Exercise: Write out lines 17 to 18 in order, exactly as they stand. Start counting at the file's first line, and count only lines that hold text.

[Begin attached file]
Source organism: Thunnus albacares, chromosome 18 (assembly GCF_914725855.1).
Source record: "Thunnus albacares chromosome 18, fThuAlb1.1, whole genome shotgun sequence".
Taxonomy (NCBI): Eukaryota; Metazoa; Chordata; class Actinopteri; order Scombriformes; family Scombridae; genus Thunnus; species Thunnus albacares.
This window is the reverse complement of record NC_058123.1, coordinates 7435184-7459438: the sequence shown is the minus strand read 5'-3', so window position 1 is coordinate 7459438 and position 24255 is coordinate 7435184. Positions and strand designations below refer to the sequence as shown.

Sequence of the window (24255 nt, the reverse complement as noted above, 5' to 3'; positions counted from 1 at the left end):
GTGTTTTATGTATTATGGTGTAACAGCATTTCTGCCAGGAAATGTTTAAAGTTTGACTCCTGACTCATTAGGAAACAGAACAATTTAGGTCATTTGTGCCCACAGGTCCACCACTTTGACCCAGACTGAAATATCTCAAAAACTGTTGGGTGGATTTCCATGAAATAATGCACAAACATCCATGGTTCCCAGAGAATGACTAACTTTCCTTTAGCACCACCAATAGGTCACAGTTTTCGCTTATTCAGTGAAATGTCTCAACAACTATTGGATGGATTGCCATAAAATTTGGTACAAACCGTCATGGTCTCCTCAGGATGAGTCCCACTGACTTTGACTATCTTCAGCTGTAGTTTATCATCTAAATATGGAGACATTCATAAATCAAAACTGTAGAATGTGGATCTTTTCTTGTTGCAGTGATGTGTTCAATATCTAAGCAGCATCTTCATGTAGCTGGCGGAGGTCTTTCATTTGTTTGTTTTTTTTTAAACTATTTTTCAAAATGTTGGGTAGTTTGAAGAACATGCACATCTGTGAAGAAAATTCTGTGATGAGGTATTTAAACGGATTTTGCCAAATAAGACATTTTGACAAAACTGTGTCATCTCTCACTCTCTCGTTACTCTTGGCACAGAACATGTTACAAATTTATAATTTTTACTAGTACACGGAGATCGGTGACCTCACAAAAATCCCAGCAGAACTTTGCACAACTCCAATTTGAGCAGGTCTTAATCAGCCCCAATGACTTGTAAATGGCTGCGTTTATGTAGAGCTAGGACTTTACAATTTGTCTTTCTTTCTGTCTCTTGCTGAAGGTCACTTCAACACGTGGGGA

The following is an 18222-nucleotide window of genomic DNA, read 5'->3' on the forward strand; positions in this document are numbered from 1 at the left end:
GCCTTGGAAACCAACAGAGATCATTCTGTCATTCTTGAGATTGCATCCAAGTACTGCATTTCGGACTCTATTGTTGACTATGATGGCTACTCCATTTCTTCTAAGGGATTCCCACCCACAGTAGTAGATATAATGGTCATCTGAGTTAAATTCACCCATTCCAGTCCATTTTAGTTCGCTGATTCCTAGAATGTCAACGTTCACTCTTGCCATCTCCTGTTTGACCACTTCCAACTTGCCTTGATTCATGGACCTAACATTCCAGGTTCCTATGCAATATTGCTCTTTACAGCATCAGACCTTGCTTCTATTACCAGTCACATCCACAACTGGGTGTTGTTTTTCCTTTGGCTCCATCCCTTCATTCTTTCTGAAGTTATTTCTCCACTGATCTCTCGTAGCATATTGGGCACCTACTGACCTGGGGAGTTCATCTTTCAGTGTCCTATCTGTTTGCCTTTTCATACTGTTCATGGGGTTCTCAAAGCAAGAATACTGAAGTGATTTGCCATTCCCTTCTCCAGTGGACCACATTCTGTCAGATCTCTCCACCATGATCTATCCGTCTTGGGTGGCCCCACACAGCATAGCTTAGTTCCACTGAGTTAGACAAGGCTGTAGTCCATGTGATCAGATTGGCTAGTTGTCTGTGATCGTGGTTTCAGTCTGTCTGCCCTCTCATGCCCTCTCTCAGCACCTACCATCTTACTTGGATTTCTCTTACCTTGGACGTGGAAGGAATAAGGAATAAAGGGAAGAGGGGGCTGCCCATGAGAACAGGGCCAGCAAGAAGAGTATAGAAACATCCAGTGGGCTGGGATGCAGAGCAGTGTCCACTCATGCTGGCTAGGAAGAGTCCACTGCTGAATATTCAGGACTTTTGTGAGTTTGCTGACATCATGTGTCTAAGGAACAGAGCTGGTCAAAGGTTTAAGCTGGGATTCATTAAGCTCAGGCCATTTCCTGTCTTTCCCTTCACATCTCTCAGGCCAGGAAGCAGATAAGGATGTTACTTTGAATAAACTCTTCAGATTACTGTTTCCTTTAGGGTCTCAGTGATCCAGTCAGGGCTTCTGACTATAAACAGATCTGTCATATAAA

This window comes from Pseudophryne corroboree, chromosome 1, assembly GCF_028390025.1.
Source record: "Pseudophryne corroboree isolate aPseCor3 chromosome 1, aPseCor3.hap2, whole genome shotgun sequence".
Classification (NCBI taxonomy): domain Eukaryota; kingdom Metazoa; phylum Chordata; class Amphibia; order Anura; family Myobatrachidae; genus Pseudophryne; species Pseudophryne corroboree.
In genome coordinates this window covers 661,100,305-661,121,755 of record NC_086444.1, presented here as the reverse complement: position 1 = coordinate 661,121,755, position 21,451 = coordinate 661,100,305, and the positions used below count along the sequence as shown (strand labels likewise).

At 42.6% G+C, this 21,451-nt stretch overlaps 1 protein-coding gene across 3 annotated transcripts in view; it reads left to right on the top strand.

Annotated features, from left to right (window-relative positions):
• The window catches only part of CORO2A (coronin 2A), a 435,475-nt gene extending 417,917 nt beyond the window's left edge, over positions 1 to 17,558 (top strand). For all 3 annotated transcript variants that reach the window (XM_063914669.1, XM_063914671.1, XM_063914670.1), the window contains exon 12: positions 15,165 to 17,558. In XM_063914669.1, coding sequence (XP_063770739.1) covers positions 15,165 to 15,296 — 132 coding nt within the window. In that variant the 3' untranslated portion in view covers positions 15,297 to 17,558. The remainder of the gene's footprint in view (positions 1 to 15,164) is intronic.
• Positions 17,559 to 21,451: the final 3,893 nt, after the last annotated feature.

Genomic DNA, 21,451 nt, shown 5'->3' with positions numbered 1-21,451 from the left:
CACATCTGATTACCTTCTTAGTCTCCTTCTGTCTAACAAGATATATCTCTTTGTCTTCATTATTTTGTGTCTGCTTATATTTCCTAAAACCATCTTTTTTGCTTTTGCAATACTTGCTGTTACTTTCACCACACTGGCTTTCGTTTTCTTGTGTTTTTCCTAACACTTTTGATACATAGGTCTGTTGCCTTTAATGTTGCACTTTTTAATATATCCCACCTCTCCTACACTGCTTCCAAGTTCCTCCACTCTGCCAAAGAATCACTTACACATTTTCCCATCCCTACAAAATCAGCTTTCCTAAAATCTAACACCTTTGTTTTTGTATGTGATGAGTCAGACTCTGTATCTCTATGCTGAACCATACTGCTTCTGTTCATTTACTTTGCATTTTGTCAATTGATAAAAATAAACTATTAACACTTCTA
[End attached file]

Genomic DNA, 21,451 nt, shown 5'->3' with positions numbered 1-21,451 from the left:
CACATCTGATTACCTTCTTAGTCTCCTTCTGTCTAACAAGATATATCTCTTTGTCTTCATTATTTTGTGTCTGCTTATATTTCCTAAAACCATCTTTTTTGCTTTTGCAATACTTGCTGTTACTTTCACCACACTGGCTTTCGTTTTCTTGTGTTTTTCCTAACACTTTTGATACATAGGTCTGTTGCCTTTAATGTTGCACTTTTTAATATATCCCACCTCTCCTACACTGCTTCCAAGTTCCTCCACTCTGCCAAAGAATCACTTACACATTTTCCCATCCCTACAAAATCAGCTTTCCTAAAATCTAACACCTTTGTTTTTGTATGTGATGAGTCAGACTCTGTATCTCTATGCTGAACCATACTGCTTCTGTTCATTTACTTTGCATTTTGTCAATTGATAAAAATAAACTATTAACACTTCTA